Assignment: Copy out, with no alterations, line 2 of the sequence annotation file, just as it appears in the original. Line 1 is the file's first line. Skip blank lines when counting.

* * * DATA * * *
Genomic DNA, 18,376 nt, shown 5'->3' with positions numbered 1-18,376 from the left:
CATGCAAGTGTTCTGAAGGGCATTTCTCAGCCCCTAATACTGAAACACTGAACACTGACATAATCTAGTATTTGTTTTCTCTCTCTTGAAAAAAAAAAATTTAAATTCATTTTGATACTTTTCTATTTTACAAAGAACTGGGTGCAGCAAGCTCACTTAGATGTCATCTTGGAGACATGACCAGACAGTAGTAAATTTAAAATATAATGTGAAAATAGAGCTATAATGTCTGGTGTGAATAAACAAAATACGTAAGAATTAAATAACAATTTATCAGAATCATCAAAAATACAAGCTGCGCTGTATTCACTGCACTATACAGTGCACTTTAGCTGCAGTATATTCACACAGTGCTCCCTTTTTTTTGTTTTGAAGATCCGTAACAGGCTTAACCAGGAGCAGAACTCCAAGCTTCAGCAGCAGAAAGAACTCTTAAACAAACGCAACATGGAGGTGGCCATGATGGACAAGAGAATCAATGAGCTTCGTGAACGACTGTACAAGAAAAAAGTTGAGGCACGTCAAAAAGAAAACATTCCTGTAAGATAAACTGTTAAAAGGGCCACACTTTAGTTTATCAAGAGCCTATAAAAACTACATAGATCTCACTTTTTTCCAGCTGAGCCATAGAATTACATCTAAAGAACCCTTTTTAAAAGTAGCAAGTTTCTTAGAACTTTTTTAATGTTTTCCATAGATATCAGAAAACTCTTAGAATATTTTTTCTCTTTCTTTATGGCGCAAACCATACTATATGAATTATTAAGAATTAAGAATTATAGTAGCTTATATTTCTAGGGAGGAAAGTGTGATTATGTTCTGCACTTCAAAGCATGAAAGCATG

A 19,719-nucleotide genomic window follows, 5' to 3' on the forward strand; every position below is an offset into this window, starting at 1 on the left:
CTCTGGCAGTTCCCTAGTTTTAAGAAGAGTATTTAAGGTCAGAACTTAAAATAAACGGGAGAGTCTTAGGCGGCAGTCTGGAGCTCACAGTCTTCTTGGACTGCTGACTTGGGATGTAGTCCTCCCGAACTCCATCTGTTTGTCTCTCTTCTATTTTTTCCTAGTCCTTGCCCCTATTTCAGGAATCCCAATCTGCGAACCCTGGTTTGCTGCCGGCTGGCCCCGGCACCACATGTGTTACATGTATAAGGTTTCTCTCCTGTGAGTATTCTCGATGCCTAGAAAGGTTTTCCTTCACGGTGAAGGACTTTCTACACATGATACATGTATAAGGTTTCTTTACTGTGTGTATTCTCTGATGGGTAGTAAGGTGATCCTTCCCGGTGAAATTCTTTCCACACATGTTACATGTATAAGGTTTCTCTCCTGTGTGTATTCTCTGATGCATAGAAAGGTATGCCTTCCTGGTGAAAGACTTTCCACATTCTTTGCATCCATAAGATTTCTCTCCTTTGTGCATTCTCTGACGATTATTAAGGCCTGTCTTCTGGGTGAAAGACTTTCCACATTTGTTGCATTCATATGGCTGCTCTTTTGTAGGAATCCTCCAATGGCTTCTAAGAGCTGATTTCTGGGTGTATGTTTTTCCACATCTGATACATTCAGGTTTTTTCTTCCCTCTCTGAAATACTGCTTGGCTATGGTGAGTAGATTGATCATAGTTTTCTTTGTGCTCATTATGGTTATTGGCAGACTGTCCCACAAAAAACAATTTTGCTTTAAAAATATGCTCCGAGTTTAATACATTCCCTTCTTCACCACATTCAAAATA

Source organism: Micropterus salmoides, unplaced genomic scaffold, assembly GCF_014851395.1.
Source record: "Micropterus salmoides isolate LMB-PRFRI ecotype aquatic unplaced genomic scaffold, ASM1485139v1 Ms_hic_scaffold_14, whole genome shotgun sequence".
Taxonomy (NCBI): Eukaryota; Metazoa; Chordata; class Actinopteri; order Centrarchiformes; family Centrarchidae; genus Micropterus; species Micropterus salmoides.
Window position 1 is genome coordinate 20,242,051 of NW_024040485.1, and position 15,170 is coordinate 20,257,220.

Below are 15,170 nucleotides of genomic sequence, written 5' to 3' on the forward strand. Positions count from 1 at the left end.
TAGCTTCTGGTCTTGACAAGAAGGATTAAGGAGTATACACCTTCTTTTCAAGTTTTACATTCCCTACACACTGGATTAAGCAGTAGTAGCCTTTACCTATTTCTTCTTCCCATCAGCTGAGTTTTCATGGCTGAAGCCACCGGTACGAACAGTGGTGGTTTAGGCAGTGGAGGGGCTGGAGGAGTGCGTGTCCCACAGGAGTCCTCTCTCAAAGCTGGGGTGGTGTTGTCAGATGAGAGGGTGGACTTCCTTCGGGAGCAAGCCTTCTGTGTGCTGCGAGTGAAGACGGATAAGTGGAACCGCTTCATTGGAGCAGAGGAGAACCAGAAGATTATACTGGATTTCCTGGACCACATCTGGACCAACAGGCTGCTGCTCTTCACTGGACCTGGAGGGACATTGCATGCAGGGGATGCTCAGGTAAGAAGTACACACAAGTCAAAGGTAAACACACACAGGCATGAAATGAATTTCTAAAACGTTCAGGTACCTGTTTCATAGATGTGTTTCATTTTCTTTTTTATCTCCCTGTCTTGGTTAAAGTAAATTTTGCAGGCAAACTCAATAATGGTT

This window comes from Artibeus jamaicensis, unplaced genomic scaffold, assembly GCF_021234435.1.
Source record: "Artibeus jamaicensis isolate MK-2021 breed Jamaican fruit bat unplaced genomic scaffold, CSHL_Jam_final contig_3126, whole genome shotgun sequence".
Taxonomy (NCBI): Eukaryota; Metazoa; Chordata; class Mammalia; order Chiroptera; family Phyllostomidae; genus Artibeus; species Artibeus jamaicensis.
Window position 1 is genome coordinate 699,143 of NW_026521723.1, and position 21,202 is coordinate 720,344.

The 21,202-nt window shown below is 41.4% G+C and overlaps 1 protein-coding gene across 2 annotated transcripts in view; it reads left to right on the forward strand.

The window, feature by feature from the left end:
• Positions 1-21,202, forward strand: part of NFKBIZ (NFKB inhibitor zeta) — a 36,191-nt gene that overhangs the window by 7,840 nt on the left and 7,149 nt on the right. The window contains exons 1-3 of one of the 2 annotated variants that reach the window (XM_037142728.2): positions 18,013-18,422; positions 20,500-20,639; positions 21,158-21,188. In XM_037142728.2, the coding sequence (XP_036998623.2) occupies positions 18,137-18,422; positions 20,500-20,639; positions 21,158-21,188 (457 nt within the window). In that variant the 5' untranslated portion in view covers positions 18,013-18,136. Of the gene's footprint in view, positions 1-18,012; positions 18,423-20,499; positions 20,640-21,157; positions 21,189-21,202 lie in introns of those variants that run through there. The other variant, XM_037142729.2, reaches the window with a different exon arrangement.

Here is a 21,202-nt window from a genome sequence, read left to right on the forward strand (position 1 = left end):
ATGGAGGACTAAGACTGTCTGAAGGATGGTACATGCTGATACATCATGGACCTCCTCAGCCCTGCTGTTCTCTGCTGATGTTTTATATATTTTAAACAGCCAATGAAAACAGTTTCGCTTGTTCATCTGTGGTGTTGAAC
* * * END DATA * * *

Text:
CATGCAAGTGTTCTGAAGGGCATTTCTCAGCCCCTAATACTGAAACACTGAACACTGACATAATCTAGTATTTGTTTTCTCTCTCTTGAAAAAAAAAAATTTAAATTCATTTTGATACTTTTCTATTTTACAAAGAACTGGGTGCAGCAAGCTCACTTAGATGTCATCTTGGAGACATGACCAGACAGTAGTAAATTTAAAATATAATGTGAAAATAGAGCTATAATGTCTGGTGTGAATAAACAAAATACGTAAGAATTAAATAACAATTTATCAGAATCATCAAAAATACAAGCTGCGCTGTATTCACTGCACTATACAGTGCACTTTAGCTGCAGTATATTCACACAGTGCTCCCTTTTTTTTGTTTTGAAGATCCGTAACAGGCTTAACCAGGAGCAGAACTCCAAGCTTCAGCAGCAGAAAGAACTCTTAAACAAACGCAACATGGAGGTGGCCATGATGGACAAGAGAATCAATGAGCTTCGTGAACGACTGTACAAGAAAAAAGTTGAGGCACGTCAAAAAGAAAACATTCCTGTAAGATAAACTGTTAAAAGGGCCACACTTTAGTTTATCAAGAGCCTATAAAAACTACATAGATCTCACTTTTTTCCAGCTGAGCCATAGAATTACATCTAAAGAACCCTTTTTAAAAGTAGCAAGTTTCTTAGAACTTTTTTAATGTTTTCCATAGATATCAGAAAACTCTTAGAATATTTTTTCTCTTTCTTTATGGCGCAAACCATACTATATGAATTATTAAGAATTAAGAATTATAGTAGCTTATATTTCTAGGGAGGAAAGTGTGATTATGTTCTGCACTTCAAAGCATGAAAGCATG